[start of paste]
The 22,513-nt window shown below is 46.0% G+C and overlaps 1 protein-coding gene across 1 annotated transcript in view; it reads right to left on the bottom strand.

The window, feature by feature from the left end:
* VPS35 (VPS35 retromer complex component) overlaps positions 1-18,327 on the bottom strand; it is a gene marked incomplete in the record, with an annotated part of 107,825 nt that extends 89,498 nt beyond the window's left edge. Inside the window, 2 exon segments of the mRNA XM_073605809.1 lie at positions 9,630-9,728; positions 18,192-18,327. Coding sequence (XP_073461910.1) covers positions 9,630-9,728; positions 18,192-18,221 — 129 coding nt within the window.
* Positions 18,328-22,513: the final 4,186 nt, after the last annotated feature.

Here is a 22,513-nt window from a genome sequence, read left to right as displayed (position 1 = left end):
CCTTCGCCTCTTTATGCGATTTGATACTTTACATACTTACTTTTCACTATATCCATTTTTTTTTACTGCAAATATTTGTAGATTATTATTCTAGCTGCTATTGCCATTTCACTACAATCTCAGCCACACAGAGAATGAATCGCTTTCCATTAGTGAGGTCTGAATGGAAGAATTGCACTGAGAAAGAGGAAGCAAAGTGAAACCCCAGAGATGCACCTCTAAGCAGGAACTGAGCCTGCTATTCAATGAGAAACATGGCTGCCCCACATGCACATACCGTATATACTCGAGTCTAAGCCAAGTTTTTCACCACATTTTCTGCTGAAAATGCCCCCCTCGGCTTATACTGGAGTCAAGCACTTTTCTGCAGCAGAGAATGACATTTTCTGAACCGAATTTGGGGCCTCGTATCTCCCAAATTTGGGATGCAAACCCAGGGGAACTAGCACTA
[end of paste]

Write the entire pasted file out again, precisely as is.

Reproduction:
The 22,513-nt window shown below is 46.0% G+C and overlaps 1 protein-coding gene across 1 annotated transcript in view; it reads right to left on the bottom strand.

The window, feature by feature from the left end:
* VPS35 (VPS35 retromer complex component) overlaps positions 1-18,327 on the bottom strand; it is a gene marked incomplete in the record, with an annotated part of 107,825 nt that extends 89,498 nt beyond the window's left edge. Inside the window, 2 exon segments of the mRNA XM_073605809.1 lie at positions 9,630-9,728; positions 18,192-18,327. Coding sequence (XP_073461910.1) covers positions 9,630-9,728; positions 18,192-18,221 — 129 coding nt within the window.
* Positions 18,328-22,513: the final 4,186 nt, after the last annotated feature.

Here is a 22,513-nt window from a genome sequence, read left to right as displayed (position 1 = left end):
CCTTCGCCTCTTTATGCGATTTGATACTTTACATACTTACTTTTCACTATATCCATTTTTTTTTACTGCAAATATTTGTAGATTATTATTCTAGCTGCTATTGCCATTTCACTACAATCTCAGCCACACAGAGAATGAATCGCTTTCCATTAGTGAGGTCTGAATGGAAGAATTGCACTGAGAAAGAGGAAGCAAAGTGAAACCCCAGAGATGCACCTCTAAGCAGGAACTGAGCCTGCTATTCAATGAGAAACATGGCTGCCCCACATGCACATACCGTATATACTCGAGTCTAAGCCAAGTTTTTCACCACATTTTCTGCTGAAAATGCCCCCCTCGGCTTATACTGGAGTCAAGCACTTTTCTGCAGCAGAGAATGACATTTTCTGAACCGAATTTGGGGCCTCGTATCTCCCAAATTTGGGATGCAAACCCAGGGGAACTAGCACTA